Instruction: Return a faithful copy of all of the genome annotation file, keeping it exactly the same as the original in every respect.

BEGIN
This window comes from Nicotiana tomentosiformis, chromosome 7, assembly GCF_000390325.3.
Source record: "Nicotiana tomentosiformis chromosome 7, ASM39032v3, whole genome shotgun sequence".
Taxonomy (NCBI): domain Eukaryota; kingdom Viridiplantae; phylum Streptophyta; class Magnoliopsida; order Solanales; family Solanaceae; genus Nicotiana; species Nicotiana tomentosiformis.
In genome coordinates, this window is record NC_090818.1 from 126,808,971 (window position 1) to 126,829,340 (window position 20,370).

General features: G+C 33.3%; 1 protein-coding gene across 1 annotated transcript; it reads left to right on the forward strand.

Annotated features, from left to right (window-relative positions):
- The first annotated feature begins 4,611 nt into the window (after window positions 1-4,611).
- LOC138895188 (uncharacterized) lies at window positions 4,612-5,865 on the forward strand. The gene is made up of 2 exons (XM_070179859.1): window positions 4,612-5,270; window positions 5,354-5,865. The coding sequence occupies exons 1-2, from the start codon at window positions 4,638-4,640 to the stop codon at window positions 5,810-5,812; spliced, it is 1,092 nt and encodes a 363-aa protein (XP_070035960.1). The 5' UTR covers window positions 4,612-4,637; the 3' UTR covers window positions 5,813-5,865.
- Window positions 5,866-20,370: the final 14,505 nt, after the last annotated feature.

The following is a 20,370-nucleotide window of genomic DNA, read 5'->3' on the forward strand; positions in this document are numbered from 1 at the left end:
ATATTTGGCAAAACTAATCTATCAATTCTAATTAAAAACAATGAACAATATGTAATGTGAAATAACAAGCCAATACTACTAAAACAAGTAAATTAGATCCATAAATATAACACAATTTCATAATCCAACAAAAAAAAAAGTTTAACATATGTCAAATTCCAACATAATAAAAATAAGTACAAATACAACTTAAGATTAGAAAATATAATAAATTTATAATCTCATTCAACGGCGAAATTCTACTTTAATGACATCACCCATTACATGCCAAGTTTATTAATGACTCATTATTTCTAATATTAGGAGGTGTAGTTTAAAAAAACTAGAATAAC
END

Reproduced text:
This window comes from Nicotiana tomentosiformis, chromosome 7, assembly GCF_000390325.3.
Source record: "Nicotiana tomentosiformis chromosome 7, ASM39032v3, whole genome shotgun sequence".
Taxonomy (NCBI): domain Eukaryota; kingdom Viridiplantae; phylum Streptophyta; class Magnoliopsida; order Solanales; family Solanaceae; genus Nicotiana; species Nicotiana tomentosiformis.
In genome coordinates, this window is record NC_090818.1 from 126,808,971 (window position 1) to 126,829,340 (window position 20,370).

General features: G+C 33.3%; 1 protein-coding gene across 1 annotated transcript; it reads left to right on the forward strand.

Annotated features, from left to right (window-relative positions):
- The first annotated feature begins 4,611 nt into the window (after window positions 1-4,611).
- LOC138895188 (uncharacterized) lies at window positions 4,612-5,865 on the forward strand. The gene is made up of 2 exons (XM_070179859.1): window positions 4,612-5,270; window positions 5,354-5,865. The coding sequence occupies exons 1-2, from the start codon at window positions 4,638-4,640 to the stop codon at window positions 5,810-5,812; spliced, it is 1,092 nt and encodes a 363-aa protein (XP_070035960.1). The 5' UTR covers window positions 4,612-4,637; the 3' UTR covers window positions 5,813-5,865.
- Window positions 5,866-20,370: the final 14,505 nt, after the last annotated feature.

The following is a 20,370-nucleotide window of genomic DNA, read 5'->3' on the forward strand; positions in this document are numbered from 1 at the left end:
ATATTTGGCAAAACTAATCTATCAATTCTAATTAAAAACAATGAACAATATGTAATGTGAAATAACAAGCCAATACTACTAAAACAAGTAAATTAGATCCATAAATATAACACAATTTCATAATCCAACAAAAAAAAAAGTTTAACATATGTCAAATTCCAACATAATAAAAATAAGTACAAATACAACTTAAGATTAGAAAATATAATAAATTTATAATCTCATTCAACGGCGAAATTCTACTTTAATGACATCACCCATTACATGCCAAGTTTATTAATGACTCATTATTTCTAATATTAGGAGGTGTAGTTTAAAAAAACTAGAATAAC